Who would ever believe that “an effervescent dietary supplement that was created by a school teacher” could cure the common cold? Evidently, quite a few people: the company says it took in more than $100 million from sniffly consumers through 2006, who followed the company’s advice to take the stuff at the first sign of symptoms and to expect relief within an hour or two.
An official at the Center for Science in the Public Interest, a food health and safety advocacy group that helped bring the lawsuit, disagreed. “There’s no credible evidence that what’s in Airborne can prevent colds or protect you from a germy environment,” David Schardt said in a news release.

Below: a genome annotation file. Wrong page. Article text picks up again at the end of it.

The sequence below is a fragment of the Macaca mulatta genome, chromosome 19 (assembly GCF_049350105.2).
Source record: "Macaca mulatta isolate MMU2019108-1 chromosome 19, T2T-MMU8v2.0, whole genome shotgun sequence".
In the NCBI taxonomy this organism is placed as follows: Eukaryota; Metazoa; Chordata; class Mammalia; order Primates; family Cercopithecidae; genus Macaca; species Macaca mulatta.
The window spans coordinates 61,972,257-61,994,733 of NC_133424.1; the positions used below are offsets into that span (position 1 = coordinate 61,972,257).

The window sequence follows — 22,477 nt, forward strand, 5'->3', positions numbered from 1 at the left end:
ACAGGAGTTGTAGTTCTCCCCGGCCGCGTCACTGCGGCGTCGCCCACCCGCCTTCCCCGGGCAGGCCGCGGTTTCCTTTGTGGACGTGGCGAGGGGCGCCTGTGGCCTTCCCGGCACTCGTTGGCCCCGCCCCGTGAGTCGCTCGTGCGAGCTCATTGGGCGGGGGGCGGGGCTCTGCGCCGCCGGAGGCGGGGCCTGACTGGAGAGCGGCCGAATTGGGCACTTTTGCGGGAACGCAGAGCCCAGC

But if you were dumb enough (yes, I'm calling some of my friends dumb) to buy some, you can now claim a refund for Airborne, due to a lawsuit that Airborne has tentatively settled.